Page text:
The Congress and the Chicken Coop

black hole, sustainable growthOp-ed by Mark Kneubuhl –

(May 27, 2012)  In reference to the economy, the political use of the words, sustainable growth is starting to turn my stomach; having become a buzz-word that is used irresponsibly by politicians while force-feeding it down the throats of a skeptical electorate.

And although sustainable growth can be maintained in the short term, all economists and politicians know that living on a planet with finite resources, such growth cannot go on indefinitely.

Renowned economist Peter Bartelmus calls sustainable economics a “hazy and complex subject.”

More often he discusses “optimal growth theory” with a practical approach that doesn’t include the combined words, “sustainable economic growth.”  He defines the latter in operational terms as the upward trend in environmentally adjusted net domestic product.

Many politicians like to ignore the value of natural resources spent on a growing economy.  Slow to modernize old notions that food, water, crude oil, timber, metals, minerals and even air are infinitely abundant.

If one owns a chicken that lays one egg a day, and you eat that egg, some would consider that as sustainable without regard for feed or the depreciating value of the bird itself.

I don’t mean to insinuate that our leaders are shallow thinkers, but in their campaign to promote the popular notion of sustainable economic growth, an environmentally adjusted net domestic product simply muddies the water; while the livelihood and longevity of politicians depends on the dissemination of popular and clear ideas.

On the contrary, it seems that our political leaders, especially the congressional country club, believe that their constituents are shallow thinkers.  This is the only way I can explain away their proficiency at being totally incompetence.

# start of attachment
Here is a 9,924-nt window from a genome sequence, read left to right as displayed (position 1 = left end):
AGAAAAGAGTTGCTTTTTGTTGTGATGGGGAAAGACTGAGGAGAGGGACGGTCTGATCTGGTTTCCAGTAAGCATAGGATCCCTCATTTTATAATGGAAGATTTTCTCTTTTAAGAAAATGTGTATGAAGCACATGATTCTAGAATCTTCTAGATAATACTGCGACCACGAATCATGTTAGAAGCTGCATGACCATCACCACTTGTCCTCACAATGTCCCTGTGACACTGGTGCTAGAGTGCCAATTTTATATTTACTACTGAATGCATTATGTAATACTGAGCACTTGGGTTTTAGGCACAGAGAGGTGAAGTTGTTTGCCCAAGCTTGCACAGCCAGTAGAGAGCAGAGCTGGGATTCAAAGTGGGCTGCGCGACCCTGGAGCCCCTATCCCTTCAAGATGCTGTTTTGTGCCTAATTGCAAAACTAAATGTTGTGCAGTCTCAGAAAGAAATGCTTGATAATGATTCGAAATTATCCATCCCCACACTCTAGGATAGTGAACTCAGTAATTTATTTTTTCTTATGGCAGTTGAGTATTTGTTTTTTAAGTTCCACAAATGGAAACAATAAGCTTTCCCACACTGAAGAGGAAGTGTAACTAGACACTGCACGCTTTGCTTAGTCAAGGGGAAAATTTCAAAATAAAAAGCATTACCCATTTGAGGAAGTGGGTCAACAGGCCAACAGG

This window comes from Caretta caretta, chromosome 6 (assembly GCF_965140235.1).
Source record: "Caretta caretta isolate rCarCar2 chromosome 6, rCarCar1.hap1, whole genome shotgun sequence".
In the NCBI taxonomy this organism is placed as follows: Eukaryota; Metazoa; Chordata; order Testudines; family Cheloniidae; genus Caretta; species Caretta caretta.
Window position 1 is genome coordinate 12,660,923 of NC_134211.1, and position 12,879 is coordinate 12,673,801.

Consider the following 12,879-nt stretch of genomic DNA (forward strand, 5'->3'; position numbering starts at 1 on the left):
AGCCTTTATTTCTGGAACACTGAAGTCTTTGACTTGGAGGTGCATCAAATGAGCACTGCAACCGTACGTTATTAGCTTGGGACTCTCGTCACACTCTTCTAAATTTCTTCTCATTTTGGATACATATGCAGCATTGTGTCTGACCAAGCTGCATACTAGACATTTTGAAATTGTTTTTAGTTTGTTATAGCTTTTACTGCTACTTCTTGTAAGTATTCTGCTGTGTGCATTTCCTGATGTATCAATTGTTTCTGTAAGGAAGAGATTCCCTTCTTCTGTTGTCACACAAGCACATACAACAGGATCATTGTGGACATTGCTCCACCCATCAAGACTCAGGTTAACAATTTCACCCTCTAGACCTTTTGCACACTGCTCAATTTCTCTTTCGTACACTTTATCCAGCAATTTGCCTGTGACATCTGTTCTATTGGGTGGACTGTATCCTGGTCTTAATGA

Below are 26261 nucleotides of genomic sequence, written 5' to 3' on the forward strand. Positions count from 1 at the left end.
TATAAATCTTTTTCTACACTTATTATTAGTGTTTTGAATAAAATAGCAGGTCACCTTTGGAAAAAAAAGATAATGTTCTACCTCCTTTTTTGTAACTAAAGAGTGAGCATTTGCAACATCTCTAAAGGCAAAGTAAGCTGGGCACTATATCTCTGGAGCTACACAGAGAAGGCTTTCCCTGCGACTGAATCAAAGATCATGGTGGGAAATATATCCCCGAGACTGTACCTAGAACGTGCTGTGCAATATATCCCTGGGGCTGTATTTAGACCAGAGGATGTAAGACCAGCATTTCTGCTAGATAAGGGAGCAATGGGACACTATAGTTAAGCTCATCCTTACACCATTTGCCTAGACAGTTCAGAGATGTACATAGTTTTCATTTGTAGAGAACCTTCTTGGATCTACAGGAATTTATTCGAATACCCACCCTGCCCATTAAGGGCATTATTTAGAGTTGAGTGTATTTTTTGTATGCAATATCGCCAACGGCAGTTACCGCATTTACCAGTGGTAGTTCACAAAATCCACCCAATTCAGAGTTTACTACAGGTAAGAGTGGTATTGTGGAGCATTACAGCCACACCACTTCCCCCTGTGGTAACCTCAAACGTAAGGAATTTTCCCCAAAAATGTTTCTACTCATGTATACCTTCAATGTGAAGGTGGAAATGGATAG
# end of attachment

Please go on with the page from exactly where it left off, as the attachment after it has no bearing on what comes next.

Sustainable growth: I’ve called it an oxymoron before. Your favorite ice cream can be ‘sinfully good’ as a play on words to describe something…  uh, well…  is sinfully good!  But growth, by definition is something that increases in size or value. To sustain that growth indefinitely would mean that someday it would engulf and smother all of mankind.

Bacteria in a Petri dish grows in the same way until all the resources (agar) are spent and the bacteria finally die off in their own waste.

Most Americans fully understand that further sacrifice will be required to get our economy going strong once again.  Most Americans can also grasp the concept that economic growth requires resources and that these same natural resources are limited.

We all understand that if you don’t feed a chicken, it won’t lay any eggs.

Photo “Black Hole” by Scott Murphy. A black hole is the only thing in the known universe that can consume an infinite amount of matter.

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Posted by at May 27, 2012
Filed in category: Economy, Environment, Politics, Society, and tagged with: ,

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